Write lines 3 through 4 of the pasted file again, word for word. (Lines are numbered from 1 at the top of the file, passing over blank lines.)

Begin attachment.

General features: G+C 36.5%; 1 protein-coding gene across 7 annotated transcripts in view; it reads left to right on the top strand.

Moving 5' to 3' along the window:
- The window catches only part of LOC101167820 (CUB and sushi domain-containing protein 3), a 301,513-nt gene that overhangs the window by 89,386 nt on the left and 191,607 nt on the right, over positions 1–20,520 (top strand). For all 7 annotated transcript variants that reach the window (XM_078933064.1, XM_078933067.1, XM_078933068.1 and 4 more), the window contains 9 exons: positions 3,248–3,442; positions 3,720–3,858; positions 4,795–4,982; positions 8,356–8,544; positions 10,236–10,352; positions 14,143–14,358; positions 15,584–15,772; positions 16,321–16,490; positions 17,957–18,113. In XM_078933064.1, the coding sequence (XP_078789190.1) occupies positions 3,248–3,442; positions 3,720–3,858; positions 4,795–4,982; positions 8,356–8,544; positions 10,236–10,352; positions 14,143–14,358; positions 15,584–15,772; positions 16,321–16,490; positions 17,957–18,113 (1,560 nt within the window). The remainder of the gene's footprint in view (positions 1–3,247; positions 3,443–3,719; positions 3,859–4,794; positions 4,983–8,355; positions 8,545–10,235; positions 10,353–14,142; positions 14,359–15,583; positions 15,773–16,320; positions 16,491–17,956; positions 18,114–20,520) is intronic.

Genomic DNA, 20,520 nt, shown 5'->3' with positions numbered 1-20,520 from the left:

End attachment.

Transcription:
- The window catches only part of LOC101167820 (CUB and sushi domain-containing protein 3), a 301,513-nt gene that overhangs the window by 89,386 nt on the left and 191,607 nt on the right, over positions 1–20,520 (top strand). For all 7 annotated transcript variants that reach the window (XM_078933064.1, XM_078933067.1, XM_078933068.1 and 4 more), the window contains 9 exons: positions 3,248–3,442; positions 3,720–3,858; positions 4,795–4,982; positions 8,356–8,544; positions 10,236–10,352; positions 14,143–14,358; positions 15,584–15,772; positions 16,321–16,490; positions 17,957–18,113. In XM_078933064.1, the coding sequence (XP_078789190.1) occupies positions 3,248–3,442; positions 3,720–3,858; positions 4,795–4,982; positions 8,356–8,544; positions 10,236–10,352; positions 14,143–14,358; positions 15,584–15,772; positions 16,321–16,490; positions 17,957–18,113 (1,560 nt within the window). The remainder of the gene's footprint in view (positions 1–3,247; positions 3,443–3,719; positions 3,859–4,794; positions 4,983–8,355; positions 8,545–10,235; positions 10,353–14,142; positions 14,359–15,583; positions 15,773–16,320; positions 16,491–17,956; positions 18,114–20,520) is intronic.

Genomic DNA, 20,520 nt, shown 5'->3' with positions numbered 1-20,520 from the left: